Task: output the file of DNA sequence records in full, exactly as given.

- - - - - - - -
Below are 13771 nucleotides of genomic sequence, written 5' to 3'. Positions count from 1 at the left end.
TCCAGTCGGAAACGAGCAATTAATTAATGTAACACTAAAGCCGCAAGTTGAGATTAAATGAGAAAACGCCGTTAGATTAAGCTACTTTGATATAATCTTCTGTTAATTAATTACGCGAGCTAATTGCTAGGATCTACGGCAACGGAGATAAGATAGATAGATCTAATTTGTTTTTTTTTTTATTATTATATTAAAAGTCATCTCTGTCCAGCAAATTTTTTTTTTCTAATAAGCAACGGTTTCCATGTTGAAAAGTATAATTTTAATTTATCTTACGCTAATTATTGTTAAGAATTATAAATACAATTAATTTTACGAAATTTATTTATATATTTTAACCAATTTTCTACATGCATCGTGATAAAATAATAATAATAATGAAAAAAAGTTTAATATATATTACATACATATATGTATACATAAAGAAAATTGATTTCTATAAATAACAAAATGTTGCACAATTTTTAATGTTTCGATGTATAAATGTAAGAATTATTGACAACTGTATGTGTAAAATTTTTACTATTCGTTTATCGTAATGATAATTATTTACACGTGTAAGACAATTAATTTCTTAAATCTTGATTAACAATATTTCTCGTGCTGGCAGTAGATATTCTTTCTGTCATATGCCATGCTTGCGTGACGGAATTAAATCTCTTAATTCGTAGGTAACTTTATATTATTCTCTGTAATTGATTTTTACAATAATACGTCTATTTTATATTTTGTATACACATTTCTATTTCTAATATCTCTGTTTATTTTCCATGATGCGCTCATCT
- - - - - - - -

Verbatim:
Below are 13771 nucleotides of genomic sequence, written 5' to 3'. Positions count from 1 at the left end.
TCCAGTCGGAAACGAGCAATTAATTAATGTAACACTAAAGCCGCAAGTTGAGATTAAATGAGAAAACGCCGTTAGATTAAGCTACTTTGATATAATCTTCTGTTAATTAATTACGCGAGCTAATTGCTAGGATCTACGGCAACGGAGATAAGATAGATAGATCTAATTTGTTTTTTTTTTTATTATTATATTAAAAGTCATCTCTGTCCAGCAAATTTTTTTTTTCTAATAAGCAACGGTTTCCATGTTGAAAAGTATAATTTTAATTTATCTTACGCTAATTATTGTTAAGAATTATAAATACAATTAATTTTACGAAATTTATTTATATATTTTAACCAATTTTCTACATGCATCGTGATAAAATAATAATAATAATGAAAAAAAGTTTAATATATATTACATACATATATGTATACATAAAGAAAATTGATTTCTATAAATAACAAAATGTTGCACAATTTTTAATGTTTCGATGTATAAATGTAAGAATTATTGACAACTGTATGTGTAAAATTTTTACTATTCGTTTATCGTAATGATAATTATTTACACGTGTAAGACAATTAATTTCTTAAATCTTGATTAACAATATTTCTCGTGCTGGCAGTAGATATTCTTTCTGTCATATGCCATGCTTGCGTGACGGAATTAAATCTCTTAATTCGTAGGTAACTTTATATTATTCTCTGTAATTGATTTTTACAATAATACGTCTATTTTATATTTTGTATACACATTTCTATTTCTAATATCTCTGTTTATTTTCCATGATGCGCTCATCT